- Office of Attorney General Maura Healey
Media Contact for AG Healey Co-Leads Nationwide Investigation into Instagram’s Impact on Young People
BOSTON — Attorney General Maura Healey announced today she is co-leading a bipartisan, nationwide investigation into Meta Platforms, Inc., formerly known as Facebook, for providing and promoting its social media platform – Instagram – to children and young adults despite knowing that such use is associated with physical and mental health harms. Attorneys general across the country are examining whether the company violated state consumer protection laws and put the public at risk.
“Facebook, now Meta, has failed to protect young people on its platforms and instead chose to ignore or, in some cases, double down on known manipulations that pose a real threat to physical and mental health – exploiting children in the interest of profit,” said AG Healey. “As Attorney General it is my job to protect young people from these online harms. Today I am co-leading a nationwide coalition to get to the bottom of this company’s engagement with young users, identify any unlawful practices, and end these abuses for good. Meta can no longer ignore the threat that social media can pose to children for the benefit of their bottom line.”
The AG’s investigation targets, among other things, the techniques utilized by Meta to increase the frequency and duration of engagement by young users and the resulting harms caused by such extended engagement. Today’s announcement follows recent reports revealing that Meta’s own internal research shows that using Instagram is associated with increased risks of physical and mental health harms on young people, including depression, eating disorders, and even suicide.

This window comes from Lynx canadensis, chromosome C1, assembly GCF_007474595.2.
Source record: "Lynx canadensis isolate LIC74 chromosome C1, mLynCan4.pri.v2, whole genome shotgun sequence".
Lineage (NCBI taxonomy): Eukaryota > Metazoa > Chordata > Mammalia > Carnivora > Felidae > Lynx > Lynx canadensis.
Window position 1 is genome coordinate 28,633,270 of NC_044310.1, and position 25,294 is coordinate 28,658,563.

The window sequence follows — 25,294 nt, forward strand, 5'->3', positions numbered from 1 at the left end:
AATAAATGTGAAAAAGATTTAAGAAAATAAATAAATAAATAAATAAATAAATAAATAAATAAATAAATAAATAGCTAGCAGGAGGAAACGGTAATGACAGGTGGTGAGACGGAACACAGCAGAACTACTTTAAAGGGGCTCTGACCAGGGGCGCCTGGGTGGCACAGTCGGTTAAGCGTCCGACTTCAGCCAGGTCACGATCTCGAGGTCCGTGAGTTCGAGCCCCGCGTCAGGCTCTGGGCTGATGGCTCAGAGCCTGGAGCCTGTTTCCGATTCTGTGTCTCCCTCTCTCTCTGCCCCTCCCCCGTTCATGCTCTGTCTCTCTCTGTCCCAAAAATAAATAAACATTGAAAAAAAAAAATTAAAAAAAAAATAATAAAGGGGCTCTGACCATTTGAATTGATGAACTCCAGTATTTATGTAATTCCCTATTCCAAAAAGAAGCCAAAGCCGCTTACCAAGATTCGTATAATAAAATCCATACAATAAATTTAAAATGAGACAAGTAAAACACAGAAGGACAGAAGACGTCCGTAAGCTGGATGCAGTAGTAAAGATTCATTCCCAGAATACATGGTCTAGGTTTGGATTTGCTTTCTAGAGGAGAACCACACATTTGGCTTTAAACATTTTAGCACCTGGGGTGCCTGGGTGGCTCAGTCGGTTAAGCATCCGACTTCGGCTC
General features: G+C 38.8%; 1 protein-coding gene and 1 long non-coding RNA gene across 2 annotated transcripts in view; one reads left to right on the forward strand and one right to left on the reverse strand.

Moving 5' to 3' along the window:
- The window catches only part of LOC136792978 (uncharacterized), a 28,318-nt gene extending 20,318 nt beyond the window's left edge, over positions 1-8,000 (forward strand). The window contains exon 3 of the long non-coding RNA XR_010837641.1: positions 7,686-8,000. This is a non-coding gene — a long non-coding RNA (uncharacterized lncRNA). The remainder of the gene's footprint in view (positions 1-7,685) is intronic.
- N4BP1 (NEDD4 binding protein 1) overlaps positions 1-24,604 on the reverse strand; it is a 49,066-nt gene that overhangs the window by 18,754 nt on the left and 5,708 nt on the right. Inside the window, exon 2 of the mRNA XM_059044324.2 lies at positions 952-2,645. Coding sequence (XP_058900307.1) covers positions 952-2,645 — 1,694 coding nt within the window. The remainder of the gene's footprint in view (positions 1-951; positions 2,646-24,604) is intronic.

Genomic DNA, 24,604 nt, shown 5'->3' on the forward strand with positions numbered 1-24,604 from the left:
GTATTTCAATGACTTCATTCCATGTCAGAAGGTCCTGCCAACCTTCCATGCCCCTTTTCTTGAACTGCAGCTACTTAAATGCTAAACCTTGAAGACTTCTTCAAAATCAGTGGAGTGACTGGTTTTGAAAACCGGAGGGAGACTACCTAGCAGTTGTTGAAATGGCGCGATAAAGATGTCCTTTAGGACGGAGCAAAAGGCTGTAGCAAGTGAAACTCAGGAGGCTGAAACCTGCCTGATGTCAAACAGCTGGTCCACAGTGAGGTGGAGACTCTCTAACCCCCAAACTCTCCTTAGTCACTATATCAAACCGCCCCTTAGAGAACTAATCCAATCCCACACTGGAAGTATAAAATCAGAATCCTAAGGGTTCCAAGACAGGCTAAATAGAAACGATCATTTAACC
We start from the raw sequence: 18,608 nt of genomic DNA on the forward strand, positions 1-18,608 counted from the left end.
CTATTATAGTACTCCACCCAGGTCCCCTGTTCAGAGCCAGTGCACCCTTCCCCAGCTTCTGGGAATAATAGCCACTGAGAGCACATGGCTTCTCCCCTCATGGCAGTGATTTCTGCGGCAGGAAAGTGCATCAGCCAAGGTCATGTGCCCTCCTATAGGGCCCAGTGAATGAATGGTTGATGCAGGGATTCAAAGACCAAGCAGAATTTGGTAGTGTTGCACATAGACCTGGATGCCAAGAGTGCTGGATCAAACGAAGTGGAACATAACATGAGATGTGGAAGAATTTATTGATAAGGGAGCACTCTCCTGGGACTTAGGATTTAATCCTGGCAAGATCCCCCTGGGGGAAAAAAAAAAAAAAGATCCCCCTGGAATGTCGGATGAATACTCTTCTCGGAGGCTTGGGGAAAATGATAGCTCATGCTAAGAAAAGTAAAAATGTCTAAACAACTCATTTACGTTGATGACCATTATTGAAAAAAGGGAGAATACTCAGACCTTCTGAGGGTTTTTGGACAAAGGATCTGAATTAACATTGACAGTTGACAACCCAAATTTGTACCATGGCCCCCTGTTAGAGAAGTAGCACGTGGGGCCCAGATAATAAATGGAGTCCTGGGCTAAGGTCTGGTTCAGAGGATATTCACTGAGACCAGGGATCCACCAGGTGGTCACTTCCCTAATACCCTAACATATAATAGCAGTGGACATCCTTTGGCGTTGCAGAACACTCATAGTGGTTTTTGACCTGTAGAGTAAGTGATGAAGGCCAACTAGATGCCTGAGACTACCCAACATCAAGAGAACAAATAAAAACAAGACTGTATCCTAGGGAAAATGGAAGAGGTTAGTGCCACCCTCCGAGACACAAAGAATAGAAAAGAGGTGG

AG Healey has long been concerned about the negative impacts of social media platforms on Massachusetts’ youngest residents. In May, she co-led a bipartisan coalition of 44 attorneys general urged Facebook to abandon its plans to launch a version of Instagram for children under the age of 13. In the letter to CEO Mark Zuckerberg, the coalition contends that Facebook has historically failed to protect the welfare of children on its platforms.
Leading the investigation, involving a broad group of states across the country, is a bipartisan coalition of attorneys general from California, Florida, Kentucky, Massachusetts, Nebraska, New Jersey, Tennessee, and Vermont.